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Everything you need to know about swap rates…but were afraid to ask

Nick Cheek
Written By:
Nick Cheek

Mortgage rates and savings rates have been on the rise, especially in recent weeks and it’s all down to swap rates. Here’s everything you need to know and why it affects you.

Ever wondered what swap rates are? Here we explain how they work, why they have been rising and what it means for your mortgage and savings.

What are swap rates?

Swap rates are when two parties swap interest rate payments for another. One party agrees to receive a fixed-rate payment, while the other receives a variable payment.

The UK uses SONIA (Sterling Overnight Index Average) as the main benchmark which replaced LIBOR. It is administered by the Bank of England and is essentially a market for money of different durations, explained Tom Higham, acting head of savings at Hargreaves Lansdown.

Prices are set by actual transactions, rather than by a small number of banks fixing rates under LIBOR.

The prices of swaps are used as a benchmark or reference for a multitude of financial products, particularly by banks and this will include mortgages and savings rates. In 2020, there were £90 trillion worth of transactions.

In a nutshell, if swap rates are increasing, it is a strong indication that the interest rates set on loans and savings will follow, and vice versa, Higham said. This is what has been happening over the last few weeks.

How do swaps work?

In the case of mortgages, swap rates allow lenders to offer fixed rate deals. It is what lenders pay to financial institutions to acquire fixed funding for a set period of time. They can be on a number of terms, including one, two, three, five and 10-year terms, and the cost is used to price mortgage product for lenders.

“By using these products, institutions can swap their cash flows from fixed to floating interest rates, and vice versa. This allows them to better control interest rate risk, by changing what kind of interest rates they are exposed to,” Higham said.

He added: “For instance, if one institution thinks rates will rise in a year, they can change their floating rate cash flows into fixed to try and avoid higher interest costs. This is much the same way individuals might use fixed mortgage deals to lock in a known mortgage payment, rather than one that changes as interest rates change.”

So, while swap rates are based on what the market thinks interest rates will do, it also boils down to gilt yield movements (government bonds).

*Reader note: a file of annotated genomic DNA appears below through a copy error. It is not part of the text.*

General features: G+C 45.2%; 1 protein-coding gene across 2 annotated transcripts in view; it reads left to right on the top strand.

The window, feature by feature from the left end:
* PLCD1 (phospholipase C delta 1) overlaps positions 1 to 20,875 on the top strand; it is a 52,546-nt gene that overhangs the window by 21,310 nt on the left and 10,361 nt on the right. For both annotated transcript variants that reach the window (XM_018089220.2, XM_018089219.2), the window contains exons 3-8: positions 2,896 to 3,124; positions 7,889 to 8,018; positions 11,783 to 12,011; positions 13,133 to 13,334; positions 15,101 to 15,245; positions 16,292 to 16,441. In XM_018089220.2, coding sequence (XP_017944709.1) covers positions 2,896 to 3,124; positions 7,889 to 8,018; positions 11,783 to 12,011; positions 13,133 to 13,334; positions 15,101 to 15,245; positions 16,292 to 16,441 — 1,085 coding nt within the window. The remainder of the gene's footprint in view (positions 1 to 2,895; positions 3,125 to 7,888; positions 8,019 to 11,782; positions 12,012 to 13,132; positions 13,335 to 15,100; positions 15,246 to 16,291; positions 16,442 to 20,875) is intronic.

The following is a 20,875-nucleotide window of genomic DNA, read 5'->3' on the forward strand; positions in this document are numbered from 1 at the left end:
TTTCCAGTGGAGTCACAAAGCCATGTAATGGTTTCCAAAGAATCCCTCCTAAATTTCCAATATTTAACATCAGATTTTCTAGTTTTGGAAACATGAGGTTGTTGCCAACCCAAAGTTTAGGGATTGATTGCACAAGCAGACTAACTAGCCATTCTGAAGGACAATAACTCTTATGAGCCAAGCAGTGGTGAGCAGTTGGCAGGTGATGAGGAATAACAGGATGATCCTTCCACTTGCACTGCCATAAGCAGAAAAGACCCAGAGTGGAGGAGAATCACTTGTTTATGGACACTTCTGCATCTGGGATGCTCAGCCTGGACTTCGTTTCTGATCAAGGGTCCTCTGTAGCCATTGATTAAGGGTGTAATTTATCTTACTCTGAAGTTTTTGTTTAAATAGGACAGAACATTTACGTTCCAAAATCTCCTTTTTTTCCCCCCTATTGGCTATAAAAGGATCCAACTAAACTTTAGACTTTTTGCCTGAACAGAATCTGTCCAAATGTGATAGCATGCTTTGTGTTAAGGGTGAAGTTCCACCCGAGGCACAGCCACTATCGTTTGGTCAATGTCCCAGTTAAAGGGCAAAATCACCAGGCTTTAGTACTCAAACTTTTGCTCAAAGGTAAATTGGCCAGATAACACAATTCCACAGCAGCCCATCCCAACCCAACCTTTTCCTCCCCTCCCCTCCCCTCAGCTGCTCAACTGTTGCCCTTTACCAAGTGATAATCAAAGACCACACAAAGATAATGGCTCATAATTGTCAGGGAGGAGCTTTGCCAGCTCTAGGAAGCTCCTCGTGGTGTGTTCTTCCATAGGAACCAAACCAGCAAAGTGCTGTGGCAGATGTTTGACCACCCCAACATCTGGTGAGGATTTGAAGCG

Sarah Coles, senior personal finance analyst at Hargreaves Lansdown, explained: “Fixed rate mortgages don’t just depend on the rate today, they also depend on rate expectations. The key for the mortgage market is gilt yields. When rates rise, gilts become comparatively unattractive, so their price falls. The income you get on a gilt is fixed, so when the price falls the yield rises because the yield is an expression of how much income you get compared to how much you paid to buy it.

“Gilt yields then feed through into swap rates. If there are expectations of higher gilt yields in future, the institution offering the fixed rate will demand a higher rate in order take on the risk of rising gilt yields – so fixed rates get more expensive.”

What has been happening recently?

Historically, one or two basis point changes per day in swap rates would be normal, but over the past few months they have been “persistently volatile”, according to Alex Maddox, head of capital markets at Kensington Mortgages.

He said swap rates had now been regularly changing by five to 10 basis points for an “extended period” as the Bank of England has been increasing the base rate.

Meanwhile, Mark Harris, chief executive of SPF Private Clients, said this volatility reached a new peak in the last week of September, with two-year swaps jumping by 100 basis points in one working day.

He said this made it “difficult for those utilising the money markets to know where to buy”, leading to some mortgage lenders pulling products.

When they came back to market, lenders had re-priced their deals and they had risen.

Why have swap rates become more volatile?

There are several factors including base rate increases, the war in Ukraine, rising inflation and the fall in the value of sterling.

Following Chancellor Kwasi Kwarteng’s announcement of the mini Budget, the pound fell to a record low as various tax-cutting measures were expected to be financed by debt. This unnerved investors and caused a pound sell-off. The pound has since recovered slightly.

Amid economic uncertainty after the mini Budget, it also looked likely that the Bank of England would increase base rates again to try and stabilise the economy.

The market now expects the base rate to reach 6% next year. Depending whether you have a mortgage or savings, this will impact you in different ways.

How do swap rates effect mortgages and savings?

Both two- and five-year fixed rates have breached the 6% barrier, meaning anyone coming up to the end of their current mortgage fix is likely to face a bill shock.

Figures from trade body UK Finance reveal 600,000 fixed rate deals are due to expire in the second half of 2022, and 1.8 million are due to expire in 2023.

Meanwhile, calculations by Moneyfacts revealed that on a £200,000 mortgage over a 25-year term, borrowers can expect to pay £1,302.08 per month, up from £1,219.83 at the start of October.

However, for savers, the rate rises are good news. At the end of last week, swap rates indicated one-year fixed rates could hit 5% before long.